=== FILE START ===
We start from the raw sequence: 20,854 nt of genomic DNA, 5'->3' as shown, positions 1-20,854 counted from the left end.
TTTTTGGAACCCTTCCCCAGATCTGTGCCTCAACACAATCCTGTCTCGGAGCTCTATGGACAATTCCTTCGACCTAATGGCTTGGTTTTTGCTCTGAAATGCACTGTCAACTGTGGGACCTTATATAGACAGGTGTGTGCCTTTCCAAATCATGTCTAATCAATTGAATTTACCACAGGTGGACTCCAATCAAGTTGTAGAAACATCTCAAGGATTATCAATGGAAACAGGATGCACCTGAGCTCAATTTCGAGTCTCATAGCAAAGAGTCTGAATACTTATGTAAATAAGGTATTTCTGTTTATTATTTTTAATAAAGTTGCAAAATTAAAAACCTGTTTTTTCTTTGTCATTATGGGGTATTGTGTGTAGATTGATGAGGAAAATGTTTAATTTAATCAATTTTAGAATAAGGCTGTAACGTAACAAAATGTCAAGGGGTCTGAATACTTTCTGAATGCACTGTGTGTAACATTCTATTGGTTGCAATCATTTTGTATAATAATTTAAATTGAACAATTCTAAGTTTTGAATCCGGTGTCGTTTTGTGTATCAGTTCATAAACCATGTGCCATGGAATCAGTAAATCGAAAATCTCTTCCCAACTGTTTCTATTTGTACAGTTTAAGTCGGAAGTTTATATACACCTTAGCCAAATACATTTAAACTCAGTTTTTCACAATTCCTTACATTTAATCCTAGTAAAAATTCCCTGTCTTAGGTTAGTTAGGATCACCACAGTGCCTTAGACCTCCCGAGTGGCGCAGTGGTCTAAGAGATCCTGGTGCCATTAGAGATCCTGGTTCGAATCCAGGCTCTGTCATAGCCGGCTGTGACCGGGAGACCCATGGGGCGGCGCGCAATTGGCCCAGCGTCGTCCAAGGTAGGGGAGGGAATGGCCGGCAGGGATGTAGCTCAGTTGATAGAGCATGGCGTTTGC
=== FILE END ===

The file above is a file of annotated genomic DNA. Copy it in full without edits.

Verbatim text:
We start from the raw sequence: 20,854 nt of genomic DNA, 5'->3' as shown, positions 1-20,854 counted from the left end.
TTTTTGGAACCCTTCCCCAGATCTGTGCCTCAACACAATCCTGTCTCGGAGCTCTATGGACAATTCCTTCGACCTAATGGCTTGGTTTTTGCTCTGAAATGCACTGTCAACTGTGGGACCTTATATAGACAGGTGTGTGCCTTTCCAAATCATGTCTAATCAATTGAATTTACCACAGGTGGACTCCAATCAAGTTGTAGAAACATCTCAAGGATTATCAATGGAAACAGGATGCACCTGAGCTCAATTTCGAGTCTCATAGCAAAGAGTCTGAATACTTATGTAAATAAGGTATTTCTGTTTATTATTTTTAATAAAGTTGCAAAATTAAAAACCTGTTTTTTCTTTGTCATTATGGGGTATTGTGTGTAGATTGATGAGGAAAATGTTTAATTTAATCAATTTTAGAATAAGGCTGTAACGTAACAAAATGTCAAGGGGTCTGAATACTTTCTGAATGCACTGTGTGTAACATTCTATTGGTTGCAATCATTTTGTATAATAATTTAAATTGAACAATTCTAAGTTTTGAATCCGGTGTCGTTTTGTGTATCAGTTCATAAACCATGTGCCATGGAATCAGTAAATCGAAAATCTCTTCCCAACTGTTTCTATTTGTACAGTTTAAGTCGGAAGTTTATATACACCTTAGCCAAATACATTTAAACTCAGTTTTTCACAATTCCTTACATTTAATCCTAGTAAAAATTCCCTGTCTTAGGTTAGTTAGGATCACCACAGTGCCTTAGACCTCCCGAGTGGCGCAGTGGTCTAAGAGATCCTGGTGCCATTAGAGATCCTGGTTCGAATCCAGGCTCTGTCATAGCCGGCTGTGACCGGGAGACCCATGGGGCGGCGCGCAATTGGCCCAGCGTCGTCCAAGGTAGGGGAGGGAATGGCCGGCAGGGATGTAGCTCAGTTGATAGAGCATGGCGTTTGC